Your path looks ok, but does not include /sbin, which may be intended. You were probably looking for the command /sbin/ifconfig. If this file does not exist (try ls /sbin/ifconfig), the command may just be not installed. It is part of the package net-tools, which is not installed by default, because it's deprecated and superseeded by the command ip ...


0

The easiest way would be to take your WiFi config out of /etc/network/interfaces or similar and switch to Network Manager. Even if you set the connection to a system connection, it should be brought up in the background. This also gives you much easier WiFi connection management, at least for laptops that may be moving between networks. You could also take ...


0

Wireshark is a must try, as SHW suggested in his comment. It is a networking tool that shows any connections coming in or going out of your network. You can apply a filter to limit your search to your IP address range of your servers, and even track down what protocol is being used(so that you can figure out what is going on). It has a lot more tools that ...


1

Here is a sample code using @dkaragasidis suggestions. It reads the packet data, and passes it along. You can modify the packet in the handler function. Compile with: -lnetfilter_queue -lnfnetlink Add rule with (example): sudo iptables -A OUTPUT -p udp --dport 4444 -j NFQUEUE --queue-num 0 Remove rule with (example): sudo iptables -D OUTPUT -p udp --dport ...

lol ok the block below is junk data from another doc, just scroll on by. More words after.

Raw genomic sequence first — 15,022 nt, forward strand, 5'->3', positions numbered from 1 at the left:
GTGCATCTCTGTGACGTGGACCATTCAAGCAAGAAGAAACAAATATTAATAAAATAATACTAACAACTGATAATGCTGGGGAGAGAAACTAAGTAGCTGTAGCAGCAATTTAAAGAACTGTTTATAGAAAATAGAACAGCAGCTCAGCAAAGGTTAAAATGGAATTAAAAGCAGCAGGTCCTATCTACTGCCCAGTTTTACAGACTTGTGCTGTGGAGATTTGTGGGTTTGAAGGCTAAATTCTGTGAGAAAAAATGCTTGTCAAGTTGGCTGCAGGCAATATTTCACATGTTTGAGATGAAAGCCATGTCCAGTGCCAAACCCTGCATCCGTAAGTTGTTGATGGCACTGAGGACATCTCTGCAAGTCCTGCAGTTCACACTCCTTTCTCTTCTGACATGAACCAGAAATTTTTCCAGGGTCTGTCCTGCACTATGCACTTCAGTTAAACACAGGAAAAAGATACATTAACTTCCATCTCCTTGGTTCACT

3

Yes, the Netfilter framework of the Linux kernel is flexible enough to make this possible. I am not sure what are your expectations by saying "custom solution" and "if it can be done easier now". I assume you are prepared to write code in order to do low-level packet processing. The general idea is the following: Create iptables rules which will pass the ...


3

iptraf can show you a running tally per-socket so that will tell you which remote hosts are causing all the traffic. From the main menu go to IP Traffic Monitor and select the interface you want to monitor. Output is fairly intuitive:


1

I use a soft called IPTraf for quick monitoring of network connection. It runs on the terminal and can give you divers stats on the current connections status on the machine it's installed. you can also get a brake down based on the services used (or ports) which can be useful if your server only serves a particular function. Downside is that you need ...


0

You need a certain amount of data to make sure the database is accurate. So you can either manually take snapshots, or do real-time analysis. I have written a program which does a constant snapshot (every 15 seconds). It is rough, but it should help. Vnstatschedule


0

vnstat -u -i eth0 After installation you should run command above it will trigger database for this interface, vnstat -d For network statistic data breakdown by day, also with: vnstat -h for hours. vnstat should be runed in background by using crontab,for this you have to enable it, since after installation a cron job is created at /etc/cron.d ...


0

Try this, in your shell as root, # This will set the routing table to use the ppp0 interface for # 192.168.2.0/24 and 69.90.218.0/24 networks ip route add 192.168.2.0/24 dev ppp0 ip route add 69.90.218.0/24 dev ppp0 For every thing else (0.0.0.0) your default route should be your home GW # ip route default via 192.168.25.1 dev wlan0 proto static ...